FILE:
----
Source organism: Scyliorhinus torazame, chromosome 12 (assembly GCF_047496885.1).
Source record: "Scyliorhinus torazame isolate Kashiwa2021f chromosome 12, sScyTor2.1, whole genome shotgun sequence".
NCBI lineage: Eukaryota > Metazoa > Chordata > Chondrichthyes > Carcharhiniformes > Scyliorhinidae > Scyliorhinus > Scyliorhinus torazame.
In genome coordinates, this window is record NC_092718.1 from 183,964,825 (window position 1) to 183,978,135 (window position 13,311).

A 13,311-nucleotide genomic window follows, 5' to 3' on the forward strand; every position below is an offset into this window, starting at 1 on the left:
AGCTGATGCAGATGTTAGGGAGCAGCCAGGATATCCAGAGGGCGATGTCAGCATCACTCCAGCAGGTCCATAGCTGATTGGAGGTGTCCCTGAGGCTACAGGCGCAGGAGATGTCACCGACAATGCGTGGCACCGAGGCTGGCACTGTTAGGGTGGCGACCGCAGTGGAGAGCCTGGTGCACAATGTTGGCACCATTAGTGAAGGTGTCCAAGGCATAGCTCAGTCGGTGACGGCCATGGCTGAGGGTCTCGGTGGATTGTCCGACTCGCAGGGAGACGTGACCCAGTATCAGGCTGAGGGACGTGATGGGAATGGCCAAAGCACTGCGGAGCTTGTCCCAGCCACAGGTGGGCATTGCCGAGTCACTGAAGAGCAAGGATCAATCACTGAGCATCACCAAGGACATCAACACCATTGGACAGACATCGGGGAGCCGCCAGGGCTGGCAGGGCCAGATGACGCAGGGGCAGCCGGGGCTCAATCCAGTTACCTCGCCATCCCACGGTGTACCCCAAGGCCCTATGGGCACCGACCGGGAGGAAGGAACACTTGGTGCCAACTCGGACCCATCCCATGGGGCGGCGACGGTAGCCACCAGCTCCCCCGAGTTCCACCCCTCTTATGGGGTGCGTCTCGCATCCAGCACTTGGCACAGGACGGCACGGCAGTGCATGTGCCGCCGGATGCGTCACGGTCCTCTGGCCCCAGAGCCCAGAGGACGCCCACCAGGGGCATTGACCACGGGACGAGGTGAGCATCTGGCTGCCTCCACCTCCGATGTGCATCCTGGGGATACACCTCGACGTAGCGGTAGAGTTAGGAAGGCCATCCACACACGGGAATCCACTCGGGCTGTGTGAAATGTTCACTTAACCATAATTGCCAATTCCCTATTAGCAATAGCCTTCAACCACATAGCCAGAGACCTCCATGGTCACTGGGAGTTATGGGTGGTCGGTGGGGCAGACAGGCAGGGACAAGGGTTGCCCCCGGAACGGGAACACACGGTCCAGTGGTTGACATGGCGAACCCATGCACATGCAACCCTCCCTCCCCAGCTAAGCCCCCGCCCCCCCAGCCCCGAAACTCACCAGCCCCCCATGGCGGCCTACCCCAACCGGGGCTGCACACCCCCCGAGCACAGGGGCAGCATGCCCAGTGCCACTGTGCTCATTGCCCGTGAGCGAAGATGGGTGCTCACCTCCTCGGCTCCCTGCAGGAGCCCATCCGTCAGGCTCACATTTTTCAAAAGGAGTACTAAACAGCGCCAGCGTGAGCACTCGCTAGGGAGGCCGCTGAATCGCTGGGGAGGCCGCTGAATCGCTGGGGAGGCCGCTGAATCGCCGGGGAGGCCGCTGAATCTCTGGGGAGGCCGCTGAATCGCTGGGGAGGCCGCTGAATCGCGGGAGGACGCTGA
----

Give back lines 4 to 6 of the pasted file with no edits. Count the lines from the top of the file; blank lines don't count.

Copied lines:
In genome coordinates, this window is record NC_092718.1 from 183,964,825 (window position 1) to 183,978,135 (window position 13,311).

A 13,311-nucleotide genomic window follows, 5' to 3' on the forward strand; every position below is an offset into this window, starting at 1 on the left:
AGCTGATGCAGATGTTAGGGAGCAGCCAGGATATCCAGAGGGCGATGTCAGCATCACTCCAGCAGGTCCATAGCTGATTGGAGGTGTCCCTGAGGCTACAGGCGCAGGAGATGTCACCGACAATGCGTGGCACCGAGGCTGGCACTGTTAGGGTGGCGACCGCAGTGGAGAGCCTGGTGCACAATGTTGGCACCATTAGTGAAGGTGTCCAAGGCATAGCTCAGTCGGTGACGGCCATGGCTGAGGGTCTCGGTGGATTGTCCGACTCGCAGGGAGACGTGACCCAGTATCAGGCTGAGGGACGTGATGGGAATGGCCAAAGCACTGCGGAGCTTGTCCCAGCCACAGGTGGGCATTGCCGAGTCACTGAAGAGCAAGGATCAATCACTGAGCATCACCAAGGACATCAACACCATTGGACAGACATCGGGGAGCCGCCAGGGCTGGCAGGGCCAGATGACGCAGGGGCAGCCGGGGCTCAATCCAGTTACCTCGCCATCCCACGGTGTACCCCAAGGCCCTATGGGCACCGACCGGGAGGAAGGAACACTTGGTGCCAACTCGGACCCATCCCATGGGGCGGCGACGGTAGCCACCAGCTCCCCCGAGTTCCACCCCTCTTATGGGGTGCGTCTCGCATCCAGCACTTGGCACAGGACGGCACGGCAGTGCATGTGCCGCCGGATGCGTCACGGTCCTCTGGCCCCAGAGCCCAGAGGACGCCCACCAGGGGCATTGACCACGGGACGAGGTGAGCATCTGGCTGCCTCCACCTCCGATGTGCATCCTGGGGATACACCTCGACGTAGCGGTAGAGTTAGGAAGGCCATCCACACACGGGAATCCACTCGGGCTGTGTGAAATGTTCACTTAACCATAATTGCCAATTCCCTATTAGCAATAGCCTTCAACCACATAGCCAGAGACCTCCATGGTCACTGGGAGTTATGGGTGGTCGGTGGGGCAGACAGGCAGGGACAAGGGTTGCCCCCGGAACGGGAACACACGGTCCAGTGGTTGACATGGCGAACCCATGCACATGCAACCCTCCCTCCCCAGCTAAGCCCCCGCCCCCCCAGCCCCGAAACTCACCAGCCCCCCATGGCGGCCTACCCCAACCGGGGCTGCACACCCCCCGAGCACAGGGGCAGCATGCCCAGTGCCACTGTGCTCATTGCCCGTGAGCGAAGATGGGTGCTCACCTCCTCGGCTCCCTGCAGGAGCCCATCCGTCAGGCTCACATTTTTCAAAAGGAGTACTAAACAGCGCCAGCGTGAGCACTCGCTAGGGAGGCCGCTGAATCGCTGGGGAGGCCGCTGAATCGCTGGGGAGGCCGCTGAATCGCCGGGGAGGCCGCTGAATCTCTGGGGAGGCCGCTGAATCGCTGGGGAGGCCGCTGAATCGCGGGAGGACGCTGA